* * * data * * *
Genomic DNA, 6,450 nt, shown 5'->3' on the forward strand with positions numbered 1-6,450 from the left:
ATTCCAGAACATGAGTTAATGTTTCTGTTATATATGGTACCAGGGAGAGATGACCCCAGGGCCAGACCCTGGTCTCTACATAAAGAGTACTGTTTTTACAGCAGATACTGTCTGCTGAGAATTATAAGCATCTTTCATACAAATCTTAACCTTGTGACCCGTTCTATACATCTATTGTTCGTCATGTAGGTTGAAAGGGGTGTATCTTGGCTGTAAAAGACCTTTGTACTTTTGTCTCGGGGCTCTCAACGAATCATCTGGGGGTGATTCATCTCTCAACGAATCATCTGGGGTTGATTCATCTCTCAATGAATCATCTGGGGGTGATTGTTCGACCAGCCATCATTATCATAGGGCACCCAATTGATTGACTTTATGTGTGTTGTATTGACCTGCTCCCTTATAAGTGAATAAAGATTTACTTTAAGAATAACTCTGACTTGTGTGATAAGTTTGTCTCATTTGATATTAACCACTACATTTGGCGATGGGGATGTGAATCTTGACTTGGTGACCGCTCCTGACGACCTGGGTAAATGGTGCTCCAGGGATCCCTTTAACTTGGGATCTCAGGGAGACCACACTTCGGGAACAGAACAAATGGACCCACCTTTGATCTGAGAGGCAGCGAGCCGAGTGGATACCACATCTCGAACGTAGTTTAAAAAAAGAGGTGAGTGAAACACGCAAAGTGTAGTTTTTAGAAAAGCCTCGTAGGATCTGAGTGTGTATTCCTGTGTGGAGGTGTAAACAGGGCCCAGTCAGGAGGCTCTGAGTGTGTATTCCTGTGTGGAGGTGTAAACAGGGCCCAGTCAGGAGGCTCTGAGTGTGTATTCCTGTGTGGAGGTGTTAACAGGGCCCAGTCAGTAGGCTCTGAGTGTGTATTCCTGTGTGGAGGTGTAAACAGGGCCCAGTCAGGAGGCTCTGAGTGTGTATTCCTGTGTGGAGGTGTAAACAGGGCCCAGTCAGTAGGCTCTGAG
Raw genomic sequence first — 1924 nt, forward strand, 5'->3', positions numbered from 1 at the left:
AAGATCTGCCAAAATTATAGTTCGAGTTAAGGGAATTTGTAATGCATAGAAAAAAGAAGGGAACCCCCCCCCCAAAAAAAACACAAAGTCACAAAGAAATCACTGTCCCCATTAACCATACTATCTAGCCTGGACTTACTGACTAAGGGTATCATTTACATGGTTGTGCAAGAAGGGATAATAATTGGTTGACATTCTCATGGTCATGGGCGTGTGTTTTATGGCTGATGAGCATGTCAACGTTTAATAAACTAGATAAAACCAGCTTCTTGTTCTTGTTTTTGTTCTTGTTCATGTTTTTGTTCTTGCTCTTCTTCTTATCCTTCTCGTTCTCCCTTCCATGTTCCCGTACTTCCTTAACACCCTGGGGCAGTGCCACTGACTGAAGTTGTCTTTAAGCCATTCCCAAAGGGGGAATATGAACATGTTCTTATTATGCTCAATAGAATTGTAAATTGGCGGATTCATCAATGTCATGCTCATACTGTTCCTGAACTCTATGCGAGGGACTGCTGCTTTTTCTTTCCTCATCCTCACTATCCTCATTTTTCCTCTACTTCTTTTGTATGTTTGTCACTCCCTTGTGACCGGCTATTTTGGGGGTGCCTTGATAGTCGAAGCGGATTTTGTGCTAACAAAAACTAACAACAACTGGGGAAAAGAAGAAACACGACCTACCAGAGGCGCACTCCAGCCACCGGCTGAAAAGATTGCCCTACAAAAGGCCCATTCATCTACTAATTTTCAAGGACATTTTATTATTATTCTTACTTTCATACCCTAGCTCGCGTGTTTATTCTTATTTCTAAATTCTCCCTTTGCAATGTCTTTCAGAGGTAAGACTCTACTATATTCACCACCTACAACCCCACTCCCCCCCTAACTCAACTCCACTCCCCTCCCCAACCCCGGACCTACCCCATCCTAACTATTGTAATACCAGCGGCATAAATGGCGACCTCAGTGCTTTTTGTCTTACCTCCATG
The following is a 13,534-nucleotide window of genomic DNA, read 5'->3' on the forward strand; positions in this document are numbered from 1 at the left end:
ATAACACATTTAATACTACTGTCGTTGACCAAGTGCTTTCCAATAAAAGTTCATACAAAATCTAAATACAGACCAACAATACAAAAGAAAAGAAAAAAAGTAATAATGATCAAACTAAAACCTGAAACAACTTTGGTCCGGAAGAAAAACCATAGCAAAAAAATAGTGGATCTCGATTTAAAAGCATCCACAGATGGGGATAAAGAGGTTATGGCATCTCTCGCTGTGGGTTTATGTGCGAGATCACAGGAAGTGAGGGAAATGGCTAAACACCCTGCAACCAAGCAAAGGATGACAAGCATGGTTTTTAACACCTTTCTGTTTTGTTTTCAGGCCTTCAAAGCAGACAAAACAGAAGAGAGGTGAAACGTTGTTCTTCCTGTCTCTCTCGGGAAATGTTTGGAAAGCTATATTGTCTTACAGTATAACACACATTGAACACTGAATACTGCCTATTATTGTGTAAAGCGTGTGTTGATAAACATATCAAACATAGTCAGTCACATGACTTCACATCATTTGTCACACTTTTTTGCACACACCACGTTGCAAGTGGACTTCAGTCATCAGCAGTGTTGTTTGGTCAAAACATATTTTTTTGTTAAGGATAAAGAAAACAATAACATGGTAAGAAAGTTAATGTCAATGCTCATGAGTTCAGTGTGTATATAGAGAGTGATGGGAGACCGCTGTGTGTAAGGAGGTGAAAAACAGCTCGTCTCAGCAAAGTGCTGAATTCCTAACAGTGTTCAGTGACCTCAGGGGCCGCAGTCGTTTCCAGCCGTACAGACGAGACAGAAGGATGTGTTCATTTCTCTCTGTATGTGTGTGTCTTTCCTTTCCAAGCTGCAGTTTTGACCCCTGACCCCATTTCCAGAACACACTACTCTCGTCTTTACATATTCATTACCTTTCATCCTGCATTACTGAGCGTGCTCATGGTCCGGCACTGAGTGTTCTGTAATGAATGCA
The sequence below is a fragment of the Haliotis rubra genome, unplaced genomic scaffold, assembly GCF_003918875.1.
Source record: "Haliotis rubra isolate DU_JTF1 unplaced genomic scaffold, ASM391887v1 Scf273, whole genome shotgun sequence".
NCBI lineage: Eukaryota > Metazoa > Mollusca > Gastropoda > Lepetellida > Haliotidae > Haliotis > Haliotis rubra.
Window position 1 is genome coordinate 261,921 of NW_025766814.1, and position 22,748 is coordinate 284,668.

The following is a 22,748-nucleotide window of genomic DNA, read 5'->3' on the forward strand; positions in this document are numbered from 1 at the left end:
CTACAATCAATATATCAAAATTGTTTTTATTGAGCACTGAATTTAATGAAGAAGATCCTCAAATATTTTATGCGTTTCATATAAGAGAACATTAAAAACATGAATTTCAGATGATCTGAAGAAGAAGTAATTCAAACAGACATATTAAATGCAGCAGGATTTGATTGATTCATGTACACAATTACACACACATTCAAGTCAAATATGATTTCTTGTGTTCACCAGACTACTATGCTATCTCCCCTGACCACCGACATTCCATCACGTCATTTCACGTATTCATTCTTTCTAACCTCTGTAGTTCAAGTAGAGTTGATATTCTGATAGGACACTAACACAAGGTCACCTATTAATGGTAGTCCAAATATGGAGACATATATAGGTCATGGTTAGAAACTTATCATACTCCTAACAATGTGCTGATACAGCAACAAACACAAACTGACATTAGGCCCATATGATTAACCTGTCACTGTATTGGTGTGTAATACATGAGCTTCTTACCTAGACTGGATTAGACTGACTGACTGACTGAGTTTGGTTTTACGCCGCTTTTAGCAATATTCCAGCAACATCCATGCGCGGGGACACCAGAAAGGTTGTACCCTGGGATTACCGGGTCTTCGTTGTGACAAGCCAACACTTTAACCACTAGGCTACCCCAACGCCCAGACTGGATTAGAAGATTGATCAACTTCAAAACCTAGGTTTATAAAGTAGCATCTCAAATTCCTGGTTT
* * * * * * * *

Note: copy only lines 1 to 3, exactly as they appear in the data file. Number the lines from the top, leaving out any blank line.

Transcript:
Genomic DNA, 6,450 nt, shown 5'->3' on the forward strand with positions numbered 1-6,450 from the left:
ATTCCAGAACATGAGTTAATGTTTCTGTTATATATGGTACCAGGGAGAGATGACCCCAGGGCCAGACCCTGGTCTCTACATAAAGAGTACTGTTTTTACAGCAGATACTGTCTGCTGAGAATTATAAGCATCTTTCATACAAATCTTAACCTTGTGACCCGTTCTATACATCTATTGTTCGTCATGTAGGTTGAAAGGGGTGTATCTTGGCTGTAAAAGACCTTTGTACTTTTGTCTCGGGGCTCTCAACGAATCATCTGGGGGTGATTCATCTCTCAACGAATCATCTGGGGTTGATTCATCTCTCAATGAATCATCTGGGGGTGATTGTTCGACCAGCCATCATTATCATAGGGCACCCAATTGATTGACTTTATGTGTGTTGTATTGACCTGCTCCCTTATAAGTGAATAAAGATTTACTTTAAGAATAACTCTGACTTGTGTGATAAGTTTGTCTCATTTGATATTAACCACTACATTTGGCGATGGGGATGTGAATCTTGACTTGGTGACCGCTCCTGACGACCTGGGTAAATGGTGCTCCAGGGATCCCTTTAACTTGGGATCTCAGGGAGACCACACTTCGGGAACAGAACAAATGGACCCACCTTTGATCTGAGAGGCAGCGAGCCGAGTGGATACCACATCTCGAACGTAGTTTAAAAAAAGAGGTGAGTGAAACACGCAAAGTGTAGTTTTTAGAAAAGCCTCGTAGGATCTGAGTGTGTATTCCTGTGTGGAGGTGTAAACAGGGCCCAGTCAGGAGGCTCTGAGTGTGTATTCCTGTGTGGAGGTGTAAACAGGGCCCAGTCAGGAGGCTCTGAGTGTGTATTCCTGTGTGGAGGTGTTAACAGGGCCCAGTCAGTAGGCTCTGAGTGTGTATTCCTGTGTGGAGGTGTAAACAGGGCCCAGTCAGGAGGCTCTGAGTGTGTATTCCTGTGTGGAGGTGTAAACAGGGCCCAGTCAGTAGGCTCTGAG
Raw genomic sequence first — 1924 nt, forward strand, 5'->3', positions numbered from 1 at the left: